TE: Hubie Graham (3-back) – The team's most consistent receiver through three games. What's great about Graham, is that in this system—even though he came from the mold of a traditional pro-style tight end, and came to Pitt for that very reason, he is athletic enough and has adjusted well to the new system which shies away from those traditional tight ends. Graham can block, but isn't really utilized in that type of role.
He can get open, and is arguably the best at yards after the catch of anyone on the Pitt team. One thing to watch for—if he does make the catch, don't expect him to get up the middle. He'll look for the sideline, which may be by design to drag the safeties out of the play. Because he is fast enough, there might be a few safeties on someone's roster that he can outrun. Graham transferred to Pitt in 2010 from Illinois, and sat out last season.
LT: Juantez Hollins – Has the unenviable task of replacing three-year starter Jason Pinkston, who is now the starting left tackle for the Cleveland Browns. Hollins played in his first college game in the opener on September 3 against Buffalo. He's taking baby steps in his development, and seems to have support from the coaching staff.
During training camp, he was somewhat of a last-minute addition to the first-team. In fact, he didn't start working full-time with the first-team until the first week of preparations for Buffalo. Hollins has had help with making some of the calls. He's still in the early development stages of that mental aspect. Physically, he's as athletically gifted as anyone Pitt has on the line.
LG: Chris Jacobson – Right now, Pitt's most consistent lineman. Since Todd Graham took over in January, Jacobson has been one of the team's leaders, and has responded well to the new coaching staff, despite his loyalty to the previous staff. Jacobson is one of the most physical players on the Pitt roster, and plays with a mean streak. He was tested out at center in the spring, and appeared to have done enough to move over one spot after playing left guard for his entire career.
That all changed when the coaching staff wanted to get Ryan Turnley at center. It wasn't a matter of Jacobson not doing something at center—they just felt that Jacobson was such a dominant left guard, why not just keep it that way. As proof of his leadership, he's tutoring first-year starters Hollins and Turnley on either side of him. He's got a lot of responsibility, but he never plays with a panic.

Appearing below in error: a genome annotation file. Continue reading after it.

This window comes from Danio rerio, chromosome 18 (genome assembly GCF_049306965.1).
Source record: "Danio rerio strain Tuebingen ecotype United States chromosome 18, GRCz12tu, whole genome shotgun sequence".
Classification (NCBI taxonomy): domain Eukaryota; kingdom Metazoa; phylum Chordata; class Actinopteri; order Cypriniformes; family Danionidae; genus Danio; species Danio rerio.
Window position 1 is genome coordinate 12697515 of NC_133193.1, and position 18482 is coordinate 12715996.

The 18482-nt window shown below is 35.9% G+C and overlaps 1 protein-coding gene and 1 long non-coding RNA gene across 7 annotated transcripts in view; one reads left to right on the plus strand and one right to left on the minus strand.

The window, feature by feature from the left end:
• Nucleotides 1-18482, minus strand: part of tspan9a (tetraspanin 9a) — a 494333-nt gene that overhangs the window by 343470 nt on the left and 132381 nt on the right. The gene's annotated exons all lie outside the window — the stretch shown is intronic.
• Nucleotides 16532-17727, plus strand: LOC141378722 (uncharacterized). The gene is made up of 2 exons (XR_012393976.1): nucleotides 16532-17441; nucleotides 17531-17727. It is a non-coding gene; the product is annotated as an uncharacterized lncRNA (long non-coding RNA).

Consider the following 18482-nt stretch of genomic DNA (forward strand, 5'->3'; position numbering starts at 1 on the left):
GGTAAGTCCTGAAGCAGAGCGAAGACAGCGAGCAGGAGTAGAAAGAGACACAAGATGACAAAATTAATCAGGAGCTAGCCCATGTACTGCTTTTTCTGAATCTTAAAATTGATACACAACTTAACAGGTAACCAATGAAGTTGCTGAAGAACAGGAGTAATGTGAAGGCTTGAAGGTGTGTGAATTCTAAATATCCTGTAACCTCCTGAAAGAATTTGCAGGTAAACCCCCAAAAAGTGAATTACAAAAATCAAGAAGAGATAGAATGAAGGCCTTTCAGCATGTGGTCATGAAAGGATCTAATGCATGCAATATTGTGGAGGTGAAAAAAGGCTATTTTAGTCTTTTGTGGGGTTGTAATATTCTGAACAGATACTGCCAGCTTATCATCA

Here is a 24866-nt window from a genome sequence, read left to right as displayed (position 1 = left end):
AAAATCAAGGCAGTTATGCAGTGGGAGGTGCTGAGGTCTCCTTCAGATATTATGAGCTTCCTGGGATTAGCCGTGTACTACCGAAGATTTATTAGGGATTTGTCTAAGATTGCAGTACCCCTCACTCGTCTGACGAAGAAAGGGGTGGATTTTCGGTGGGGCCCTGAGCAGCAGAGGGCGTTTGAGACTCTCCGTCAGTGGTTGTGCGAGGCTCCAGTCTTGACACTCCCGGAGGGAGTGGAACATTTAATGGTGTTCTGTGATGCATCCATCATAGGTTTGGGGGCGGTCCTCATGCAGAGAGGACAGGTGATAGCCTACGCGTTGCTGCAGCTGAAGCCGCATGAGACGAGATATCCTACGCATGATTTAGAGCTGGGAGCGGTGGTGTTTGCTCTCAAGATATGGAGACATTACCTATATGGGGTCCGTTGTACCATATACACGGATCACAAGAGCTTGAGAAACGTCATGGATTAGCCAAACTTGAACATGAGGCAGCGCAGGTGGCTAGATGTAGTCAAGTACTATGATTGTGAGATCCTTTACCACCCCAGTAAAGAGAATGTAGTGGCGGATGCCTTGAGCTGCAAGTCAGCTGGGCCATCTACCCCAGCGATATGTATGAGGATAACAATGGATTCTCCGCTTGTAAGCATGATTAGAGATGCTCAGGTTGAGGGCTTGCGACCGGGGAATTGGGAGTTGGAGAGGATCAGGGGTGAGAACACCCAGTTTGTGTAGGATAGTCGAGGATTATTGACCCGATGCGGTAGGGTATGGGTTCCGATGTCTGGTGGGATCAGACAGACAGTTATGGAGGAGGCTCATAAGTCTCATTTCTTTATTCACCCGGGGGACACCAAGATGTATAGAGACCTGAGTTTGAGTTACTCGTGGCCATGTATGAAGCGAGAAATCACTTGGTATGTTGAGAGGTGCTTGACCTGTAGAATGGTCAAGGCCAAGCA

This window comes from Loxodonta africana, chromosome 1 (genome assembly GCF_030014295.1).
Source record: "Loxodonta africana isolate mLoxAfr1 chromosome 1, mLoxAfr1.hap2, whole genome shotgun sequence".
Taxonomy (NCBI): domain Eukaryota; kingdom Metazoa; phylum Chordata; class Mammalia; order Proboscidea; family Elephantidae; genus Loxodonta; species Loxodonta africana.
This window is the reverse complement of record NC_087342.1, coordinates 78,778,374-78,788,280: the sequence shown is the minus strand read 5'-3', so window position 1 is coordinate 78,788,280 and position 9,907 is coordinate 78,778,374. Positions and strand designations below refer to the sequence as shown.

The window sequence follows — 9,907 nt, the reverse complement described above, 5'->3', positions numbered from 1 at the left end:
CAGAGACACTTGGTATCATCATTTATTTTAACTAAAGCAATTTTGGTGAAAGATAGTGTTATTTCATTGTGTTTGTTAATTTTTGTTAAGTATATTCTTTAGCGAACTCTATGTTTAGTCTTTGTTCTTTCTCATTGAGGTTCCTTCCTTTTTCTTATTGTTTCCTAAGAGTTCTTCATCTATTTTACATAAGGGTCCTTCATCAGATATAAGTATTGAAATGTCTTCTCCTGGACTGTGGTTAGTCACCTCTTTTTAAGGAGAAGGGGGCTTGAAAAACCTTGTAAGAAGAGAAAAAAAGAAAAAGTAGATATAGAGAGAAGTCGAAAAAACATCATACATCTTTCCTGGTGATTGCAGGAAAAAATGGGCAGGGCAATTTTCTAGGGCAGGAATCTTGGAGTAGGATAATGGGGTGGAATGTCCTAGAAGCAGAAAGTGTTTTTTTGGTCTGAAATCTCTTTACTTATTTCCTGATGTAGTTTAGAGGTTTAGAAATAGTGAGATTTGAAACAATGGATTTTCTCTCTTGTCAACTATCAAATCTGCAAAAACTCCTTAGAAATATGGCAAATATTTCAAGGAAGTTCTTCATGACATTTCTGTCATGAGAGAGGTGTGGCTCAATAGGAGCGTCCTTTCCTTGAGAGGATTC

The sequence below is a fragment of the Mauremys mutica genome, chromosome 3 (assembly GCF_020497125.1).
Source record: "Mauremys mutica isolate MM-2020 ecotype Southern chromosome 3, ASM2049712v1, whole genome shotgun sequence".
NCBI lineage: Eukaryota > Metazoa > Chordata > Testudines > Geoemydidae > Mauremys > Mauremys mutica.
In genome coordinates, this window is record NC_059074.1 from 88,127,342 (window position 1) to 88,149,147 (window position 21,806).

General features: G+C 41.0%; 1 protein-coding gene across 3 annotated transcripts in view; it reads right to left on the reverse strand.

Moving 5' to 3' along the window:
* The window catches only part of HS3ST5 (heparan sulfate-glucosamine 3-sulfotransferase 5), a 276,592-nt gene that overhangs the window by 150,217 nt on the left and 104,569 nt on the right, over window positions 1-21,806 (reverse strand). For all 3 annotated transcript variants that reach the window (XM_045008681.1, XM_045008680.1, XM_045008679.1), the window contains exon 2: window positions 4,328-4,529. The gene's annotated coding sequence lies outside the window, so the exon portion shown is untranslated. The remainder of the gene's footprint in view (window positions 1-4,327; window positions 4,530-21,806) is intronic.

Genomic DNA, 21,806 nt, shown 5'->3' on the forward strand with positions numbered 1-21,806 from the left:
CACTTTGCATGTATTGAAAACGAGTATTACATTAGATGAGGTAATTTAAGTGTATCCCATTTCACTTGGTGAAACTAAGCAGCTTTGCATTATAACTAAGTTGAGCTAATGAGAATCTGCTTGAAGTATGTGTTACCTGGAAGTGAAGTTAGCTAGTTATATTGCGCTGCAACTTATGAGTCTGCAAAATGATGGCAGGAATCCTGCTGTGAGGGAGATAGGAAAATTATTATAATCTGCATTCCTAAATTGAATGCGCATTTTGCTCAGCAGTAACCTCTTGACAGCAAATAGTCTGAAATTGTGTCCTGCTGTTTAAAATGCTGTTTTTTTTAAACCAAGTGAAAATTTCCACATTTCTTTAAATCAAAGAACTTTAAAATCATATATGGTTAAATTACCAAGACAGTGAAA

C: Ryan Turnley – Despite offensive line troubles, Turnley has been the most pleasant surprise. He had been a reserve for this first two years, before making his first career start against Buffalo in the season-opener. Todd Graham stresses that the center—in his offense—must get the shotgun snap down 100% of the time. Well, in his first career start, Turnley did just that.
RG: Lucas Nix – Pitt's most experienced lineman with 28 career starts. Nix has started at both right tackle and right guard—his last 13 starts coming at right guard. Though he is more of a natural at right tackle because of his pass-blocking abilities, he's been moved to right guard because of the way he can run and pull. Like Jacobson, a tough, physical player.
He struggled a little bit in the game against Maine, but has stayed at right guard. Todd Graham has even admitted he loves what Nix can do at right tackle, but he's more excited about the opportunity for what he can do when he pulls.
RT: Jordan Gibbs – Made his first career start in game 4 last season against Florida International, and has started every game at right tackle since then, with the exception of the opener against Buffalo. Prior to kickoff, Gibbs hyperventilated and had to be held out. It was a combination of emotions and heat that caught up to Gibbs. He's not as athletic a player as Jacobson or Nix, but is a solid player at right tackle.
He was initially slated to be the left tackle—considered his natural position—before Juantez Hollins cracked the top five. The thinking was, if Hollins was indeed the fifth-best lineman, he still had to play left tackle because that's all he's ever played in his time at Pitt. Gibbs is versatile enough to play either tackle spot, and most likely a better fit at right tackle because of run blocking.
Key Reserves: RB Zach Brown; wide receiver Ronald Jones, tight end Anthony Gonzalez; QB Trey Anderson.